Small Wins and Missed Opportunities with Bill 97
Renovictions are a growing concern for the communities we serve. Since 2021, our clinic has seen a 30% increase in the number of tenants seeking assistance because their landlord wants to either demolish or undertake significant repairs or renovations to the residential complex or to their unit.
The tenants we help are fearful of their landlords abusing this type of eviction to capitalize on a loophole in rent control known as vacancy decontrol: this is the ability of the landlord to raise the rent of a vacant unit by any amount they want, rather than being restricted to the annual guideline increase amount set by the province. Vacancy decontrol places a target on the back of long-term tenants, and creates a financial incentive for landlords to evict them without an honest reason – what’s referred to as a “bad-faith eviction.”
In April of 2023, the provincial government introduced Bill 97, the Helping Homebuyers, Protecting Tenants Act. This Bill aims, in part, to address problems with the renoviction process and provide more protection for tenants from bad faith evictions. We presented to the Standing Committee on Heritage, Infrastructure and Cultural Policy to suggest changes to the Bill that we think would make it more effective. We’ve summarized our submissions below, and you can watch the full video here.
What we liked
When renovicted, tenants have a “right to return” to their old unit once the work is completed and it’s ready for occupancy. But currently there are no rules that require landlords to give their former tenants adequate notice that the unit is available. For example, a landlord can tell the former tenant the unit is ready and they need to move in within 10 days. Bill 97 will require landlords to provide 60 days notice to a tenant that their unit is ready for them to reoccupy. While we recommended a change in the language to the Bill to make this new rule as clear as possible, we support this provision as it takes a practical step to preserve the rights of tenants and will allow them to make use of their right to return.
A missed opportunity
To further stave off bad faith renovictions, we recommended adding a provision requiring landlords to include a copy of their building permit when giving a notice of eviction for renovations (called an N13 Notice) to the tenant. We further suggested that if a landlord failed to do so, then the N13 Notice should be rendered void.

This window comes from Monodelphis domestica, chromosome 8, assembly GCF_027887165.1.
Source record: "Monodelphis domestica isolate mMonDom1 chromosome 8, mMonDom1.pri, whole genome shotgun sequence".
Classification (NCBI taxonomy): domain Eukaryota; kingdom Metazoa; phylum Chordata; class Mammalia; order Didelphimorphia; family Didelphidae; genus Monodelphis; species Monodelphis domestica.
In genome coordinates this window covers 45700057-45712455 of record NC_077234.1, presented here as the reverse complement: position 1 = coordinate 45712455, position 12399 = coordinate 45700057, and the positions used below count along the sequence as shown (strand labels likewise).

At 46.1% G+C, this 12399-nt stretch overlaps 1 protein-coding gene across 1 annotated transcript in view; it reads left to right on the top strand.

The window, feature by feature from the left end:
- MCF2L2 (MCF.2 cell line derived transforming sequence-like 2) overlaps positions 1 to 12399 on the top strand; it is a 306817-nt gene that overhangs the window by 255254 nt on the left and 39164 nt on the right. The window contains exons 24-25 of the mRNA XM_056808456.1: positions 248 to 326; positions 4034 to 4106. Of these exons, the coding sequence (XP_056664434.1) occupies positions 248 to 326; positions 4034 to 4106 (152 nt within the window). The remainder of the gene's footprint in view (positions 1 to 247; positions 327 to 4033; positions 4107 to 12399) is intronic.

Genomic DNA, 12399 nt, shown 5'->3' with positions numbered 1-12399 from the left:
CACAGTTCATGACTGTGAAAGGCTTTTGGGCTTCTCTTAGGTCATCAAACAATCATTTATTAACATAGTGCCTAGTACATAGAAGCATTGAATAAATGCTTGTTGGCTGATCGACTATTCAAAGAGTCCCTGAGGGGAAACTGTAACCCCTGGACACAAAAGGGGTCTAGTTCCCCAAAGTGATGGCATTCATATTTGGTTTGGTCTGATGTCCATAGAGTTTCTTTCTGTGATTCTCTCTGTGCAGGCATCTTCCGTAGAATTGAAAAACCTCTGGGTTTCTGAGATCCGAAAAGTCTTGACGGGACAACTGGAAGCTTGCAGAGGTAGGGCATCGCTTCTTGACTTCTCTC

This would satisfy most tenants’ doubts about the genuine intention of their landlord to actually undertake the renovations, and is also a good indicator of whether the landlord’s application will be granted at the Landlord and Tenant Board (LTB).
This one, simple requirement would not ask a landlord who is acting in good faith to do anything more than what they already have to do. They need a building permit to lawfully demolish or significantly repair the residential complex or rental unit, and they will ultimately need to produce the building permit as evidence at an LTB hearing to prove their application is in good faith.
In short: there is no imposition on a landlord who is acting in good faith to require them to include the building permit with their N13 Notice. This change could be made simply by adding a new subsection under section 50 of the Residential Tenancies Act.
Falling short on enforcement
A law is only as good as its enforcement. Despite positive changes in this Bill, including the increases in fines for landlords found in breach of their responsibilities or issuing bad faith eviction notices, we think it’s unlikely that there will be substantive changes to landlord behaviour due to a lack of oversight and enforcement.
We also suggested a change to the building permit process that will ensure a tenant’s right to return. The province has control over the Building Code through the Building Code Act, with inspectors controlling the permitting of buildings post-renovation. Why not require that building permit applications must note whether a building is tenanted and, if so, require that the owner provide proof they have given the previous tenant notice to return to the unit as a condition of receiving an occupancy permit?
The inspectors are already attending to the building, the paperwork is already being filed – an additional check-box requiring landlords to be accountable is not an unreasonable ask.
We also noted that right now there is too high of a burden on tenants to enforce their own rights and to prosecute landlords that break the law. The current scheme requires a tenant who has recently been removed from their home and likely displaced from their community to stake out their former landlord, file an application against them, and engage in what has turned into years of litigation, all for very minimal remedies.
We suggested that the province invest in enforcement to remove the burden from tenants. The province has already created an enforcement branch called the Rental Housing Enforcement Unit (RHEU). It just needs more attention and funding to be effective.
Calling the RHEU should be as simple as calling 311. A tenant calls, makes a report about a landlord, an officer does an investigation and, if there is a violation, issues a fine. Upgrading the RHEU would help the province as well, since these fines do not go to the tenant, they go to the government – surely that should create an incentive to track down those violating the rules.
Where things stand
The Standing Committee did not adopt any of our suggested changes to Bill 97. The Bill has just had its third reading and will be voted on by the Legislative Assembly of Ontario in the near future.